PORTLAND, Ore. (KOIN) – Oregon Attorney General Ellen Rosenblum released a warning Wednesday, alerting of “suspicious testing sites” and COVID-19 at-home tests selling for “sky-high prices.”
“The huge demand for Covid-19 testing of all kinds— at-home tests, rapid antigen tests, PCR tests–brings bad actors and some businesses trying to make a quick buck out from the shadows,” said Rosenblum. “We see it all the time in moments of desperation like this testing urgency.”
In a statement released by Rosenblum’s office, the average price for two at-home tests is about $20. While tests being sold on websites such as eBay, Craigslist and NextDoor are allegedly selling for far more.
Officials say to be wary of pop-up testing sites that require out-of-pocket fees, don’t display logos and are not affiliated with a known organization.
The announcement by Rosenblum’s department came a day after Nexstar’s KOIN heard from Portland residents who questioned the results they received from a COVID testing site.
Some said they’ve tested negative at a Center for COVID Control site, while testing positive elsewhere, or just never received PCR test results at all. The other Center for COVID Control site was locked up on Wednesday with a simple hand-written sign saying they were out of supplies.
Meanwhile, people kept showing up, telling KOIN they haven’t gotten their test results back or they’re desperate for a COVID test. A KOIN crew drove to one of the locations to find a messy hut, with more hand-written signs saying they’re closed and out of supplies.
The Department of Justice spokesperson says they’re now looking into the Center for COVID Control.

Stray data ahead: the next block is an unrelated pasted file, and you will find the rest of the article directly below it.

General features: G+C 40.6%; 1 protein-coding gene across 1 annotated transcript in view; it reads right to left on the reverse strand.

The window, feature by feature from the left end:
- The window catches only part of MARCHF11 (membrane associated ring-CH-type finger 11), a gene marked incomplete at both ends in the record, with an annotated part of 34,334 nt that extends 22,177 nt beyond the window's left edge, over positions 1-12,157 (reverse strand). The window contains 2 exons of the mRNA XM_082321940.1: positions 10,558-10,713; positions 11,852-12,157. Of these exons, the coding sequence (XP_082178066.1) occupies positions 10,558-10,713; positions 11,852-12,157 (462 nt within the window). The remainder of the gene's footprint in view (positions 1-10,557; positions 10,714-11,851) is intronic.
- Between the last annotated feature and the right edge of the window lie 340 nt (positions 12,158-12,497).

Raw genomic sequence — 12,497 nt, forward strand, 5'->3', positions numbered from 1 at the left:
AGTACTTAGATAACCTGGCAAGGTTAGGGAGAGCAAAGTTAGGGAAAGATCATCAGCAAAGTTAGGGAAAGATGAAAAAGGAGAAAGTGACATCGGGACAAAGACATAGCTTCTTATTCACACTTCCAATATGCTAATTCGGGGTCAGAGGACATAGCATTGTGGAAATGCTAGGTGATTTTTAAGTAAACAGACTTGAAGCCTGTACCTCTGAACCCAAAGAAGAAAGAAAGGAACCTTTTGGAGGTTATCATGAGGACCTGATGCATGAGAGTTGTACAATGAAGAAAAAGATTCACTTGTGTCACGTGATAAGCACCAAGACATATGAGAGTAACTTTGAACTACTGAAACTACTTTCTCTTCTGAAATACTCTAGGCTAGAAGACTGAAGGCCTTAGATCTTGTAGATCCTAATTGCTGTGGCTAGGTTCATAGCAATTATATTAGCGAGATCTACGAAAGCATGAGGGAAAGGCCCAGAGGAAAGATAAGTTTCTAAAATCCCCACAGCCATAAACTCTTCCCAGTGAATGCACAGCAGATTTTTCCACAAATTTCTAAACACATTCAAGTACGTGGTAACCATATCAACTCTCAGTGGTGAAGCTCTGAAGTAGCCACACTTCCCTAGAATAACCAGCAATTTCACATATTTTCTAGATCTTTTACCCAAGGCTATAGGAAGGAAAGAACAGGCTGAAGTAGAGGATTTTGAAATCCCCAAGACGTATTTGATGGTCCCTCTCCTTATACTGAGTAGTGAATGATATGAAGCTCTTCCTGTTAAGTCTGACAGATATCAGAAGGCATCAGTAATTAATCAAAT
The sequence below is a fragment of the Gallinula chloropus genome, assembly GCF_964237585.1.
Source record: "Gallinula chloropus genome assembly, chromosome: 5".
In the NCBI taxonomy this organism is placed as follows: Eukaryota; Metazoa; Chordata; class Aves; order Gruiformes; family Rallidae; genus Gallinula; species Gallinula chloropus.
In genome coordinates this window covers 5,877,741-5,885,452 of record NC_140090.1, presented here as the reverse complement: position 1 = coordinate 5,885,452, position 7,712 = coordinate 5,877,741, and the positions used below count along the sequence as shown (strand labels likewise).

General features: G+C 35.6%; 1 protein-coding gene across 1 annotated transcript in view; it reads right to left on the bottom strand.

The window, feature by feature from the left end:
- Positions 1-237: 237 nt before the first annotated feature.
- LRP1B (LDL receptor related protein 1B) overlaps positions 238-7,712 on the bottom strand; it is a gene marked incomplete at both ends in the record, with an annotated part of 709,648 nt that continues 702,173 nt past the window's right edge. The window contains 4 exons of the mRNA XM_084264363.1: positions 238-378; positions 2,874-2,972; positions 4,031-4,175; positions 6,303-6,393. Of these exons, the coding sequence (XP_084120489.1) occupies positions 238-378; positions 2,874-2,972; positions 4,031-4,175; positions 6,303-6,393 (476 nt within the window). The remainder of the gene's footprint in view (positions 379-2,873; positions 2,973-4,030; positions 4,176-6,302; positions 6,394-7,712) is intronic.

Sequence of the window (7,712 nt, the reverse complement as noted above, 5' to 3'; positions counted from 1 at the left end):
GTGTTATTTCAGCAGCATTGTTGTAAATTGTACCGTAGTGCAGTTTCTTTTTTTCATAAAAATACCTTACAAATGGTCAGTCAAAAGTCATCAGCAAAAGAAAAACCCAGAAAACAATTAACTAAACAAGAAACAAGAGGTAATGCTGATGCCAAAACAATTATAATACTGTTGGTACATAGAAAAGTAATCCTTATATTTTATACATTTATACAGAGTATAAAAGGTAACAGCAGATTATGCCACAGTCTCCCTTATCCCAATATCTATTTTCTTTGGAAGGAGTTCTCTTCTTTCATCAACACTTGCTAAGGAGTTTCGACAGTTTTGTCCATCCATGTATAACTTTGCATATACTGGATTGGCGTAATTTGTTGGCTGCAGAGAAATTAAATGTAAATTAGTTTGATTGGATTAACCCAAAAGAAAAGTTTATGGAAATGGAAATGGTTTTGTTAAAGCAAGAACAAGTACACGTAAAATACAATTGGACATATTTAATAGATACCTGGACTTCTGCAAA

Meanwhile, Rosenblum’s office advises those buying at-home tests online to make sure the test is authorized by the FDA and pay by credit card. Additionally, the FDA recommends reviewing the seller’s website or company’s name along with the words “scam” or “complaint” before purchasing a COVID test.
The Better Business Bureau recommends contacting any of the following for information on tests, test kits, and registered testing locations before going:
- Primary care physician
- Local health department
- U.S. Health and Human Services department
- The FDA website
Amid the many challenges people have had when getting tested for coronavirus, President Joe Biden recently announced that the federal government will buy half a billion COVID-19 rapid test kits to distribute to people to use at home for free later this month. Starting Saturday, private health insurers will be required to pay for eight at-home COVID-19 tests. Americans will be able to either purchase these for free under their insurance or submit receipts for the tests for reimbursement.
The Associated Press contributed to this report.